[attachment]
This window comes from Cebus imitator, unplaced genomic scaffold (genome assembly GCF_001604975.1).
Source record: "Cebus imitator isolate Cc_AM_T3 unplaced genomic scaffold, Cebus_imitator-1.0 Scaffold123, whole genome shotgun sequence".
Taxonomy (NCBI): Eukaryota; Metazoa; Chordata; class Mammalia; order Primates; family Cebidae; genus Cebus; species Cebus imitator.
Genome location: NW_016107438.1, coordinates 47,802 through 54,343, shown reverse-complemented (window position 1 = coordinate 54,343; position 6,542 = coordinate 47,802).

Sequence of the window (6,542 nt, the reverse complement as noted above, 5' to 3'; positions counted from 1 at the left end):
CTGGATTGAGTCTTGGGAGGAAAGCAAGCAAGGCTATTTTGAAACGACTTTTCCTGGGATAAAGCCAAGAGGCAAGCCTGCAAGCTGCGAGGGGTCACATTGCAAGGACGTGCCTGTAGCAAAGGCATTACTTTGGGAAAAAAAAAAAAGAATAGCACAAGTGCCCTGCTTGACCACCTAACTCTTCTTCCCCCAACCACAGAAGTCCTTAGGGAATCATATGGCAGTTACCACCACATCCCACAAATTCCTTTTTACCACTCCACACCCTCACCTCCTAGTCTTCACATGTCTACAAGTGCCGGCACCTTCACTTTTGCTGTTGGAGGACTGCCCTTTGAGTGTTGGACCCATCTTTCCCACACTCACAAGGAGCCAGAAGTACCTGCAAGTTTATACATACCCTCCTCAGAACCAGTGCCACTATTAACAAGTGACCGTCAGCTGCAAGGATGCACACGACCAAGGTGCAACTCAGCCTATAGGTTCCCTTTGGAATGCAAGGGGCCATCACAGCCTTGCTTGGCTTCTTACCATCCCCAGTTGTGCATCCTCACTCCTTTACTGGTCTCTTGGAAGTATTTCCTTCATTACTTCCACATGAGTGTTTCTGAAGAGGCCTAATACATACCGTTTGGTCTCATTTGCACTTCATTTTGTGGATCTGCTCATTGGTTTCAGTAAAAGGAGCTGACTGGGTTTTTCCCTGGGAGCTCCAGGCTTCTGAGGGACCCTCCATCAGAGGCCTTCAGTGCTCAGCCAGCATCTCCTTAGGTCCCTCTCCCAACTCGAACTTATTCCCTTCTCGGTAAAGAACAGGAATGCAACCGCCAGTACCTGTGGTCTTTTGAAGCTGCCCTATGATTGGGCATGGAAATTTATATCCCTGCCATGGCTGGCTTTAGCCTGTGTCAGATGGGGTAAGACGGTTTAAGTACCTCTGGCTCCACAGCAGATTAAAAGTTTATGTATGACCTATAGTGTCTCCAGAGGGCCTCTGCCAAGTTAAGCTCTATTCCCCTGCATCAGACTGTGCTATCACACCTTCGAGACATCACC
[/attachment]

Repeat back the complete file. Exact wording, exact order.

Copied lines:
This window comes from Cebus imitator, unplaced genomic scaffold (genome assembly GCF_001604975.1).
Source record: "Cebus imitator isolate Cc_AM_T3 unplaced genomic scaffold, Cebus_imitator-1.0 Scaffold123, whole genome shotgun sequence".
Taxonomy (NCBI): Eukaryota; Metazoa; Chordata; class Mammalia; order Primates; family Cebidae; genus Cebus; species Cebus imitator.
Genome location: NW_016107438.1, coordinates 47,802 through 54,343, shown reverse-complemented (window position 1 = coordinate 54,343; position 6,542 = coordinate 47,802).

Sequence of the window (6,542 nt, the reverse complement as noted above, 5' to 3'; positions counted from 1 at the left end):
CTGGATTGAGTCTTGGGAGGAAAGCAAGCAAGGCTATTTTGAAACGACTTTTCCTGGGATAAAGCCAAGAGGCAAGCCTGCAAGCTGCGAGGGGTCACATTGCAAGGACGTGCCTGTAGCAAAGGCATTACTTTGGGAAAAAAAAAAAAGAATAGCACAAGTGCCCTGCTTGACCACCTAACTCTTCTTCCCCCAACCACAGAAGTCCTTAGGGAATCATATGGCAGTTACCACCACATCCCACAAATTCCTTTTTACCACTCCACACCCTCACCTCCTAGTCTTCACATGTCTACAAGTGCCGGCACCTTCACTTTTGCTGTTGGAGGACTGCCCTTTGAGTGTTGGACCCATCTTTCCCACACTCACAAGGAGCCAGAAGTACCTGCAAGTTTATACATACCCTCCTCAGAACCAGTGCCACTATTAACAAGTGACCGTCAGCTGCAAGGATGCACACGACCAAGGTGCAACTCAGCCTATAGGTTCCCTTTGGAATGCAAGGGGCCATCACAGCCTTGCTTGGCTTCTTACCATCCCCAGTTGTGCATCCTCACTCCTTTACTGGTCTCTTGGAAGTATTTCCTTCATTACTTCCACATGAGTGTTTCTGAAGAGGCCTAATACATACCGTTTGGTCTCATTTGCACTTCATTTTGTGGATCTGCTCATTGGTTTCAGTAAAAGGAGCTGACTGGGTTTTTCCCTGGGAGCTCCAGGCTTCTGAGGGACCCTCCATCAGAGGCCTTCAGTGCTCAGCCAGCATCTCCTTAGGTCCCTCTCCCAACTCGAACTTATTCCCTTCTCGGTAAAGAACAGGAATGCAACCGCCAGTACCTGTGGTCTTTTGAAGCTGCCCTATGATTGGGCATGGAAATTTATATCCCTGCCATGGCTGGCTTTAGCCTGTGTCAGATGGGGTAAGACGGTTTAAGTACCTCTGGCTCCACAGCAGATTAAAAGTTTATGTATGACCTATAGTGTCTCCAGAGGGCCTCTGCCAAGTTAAGCTCTATTCCCCTGCATCAGACTGTGCTATCACACCTTCGAGACATCACC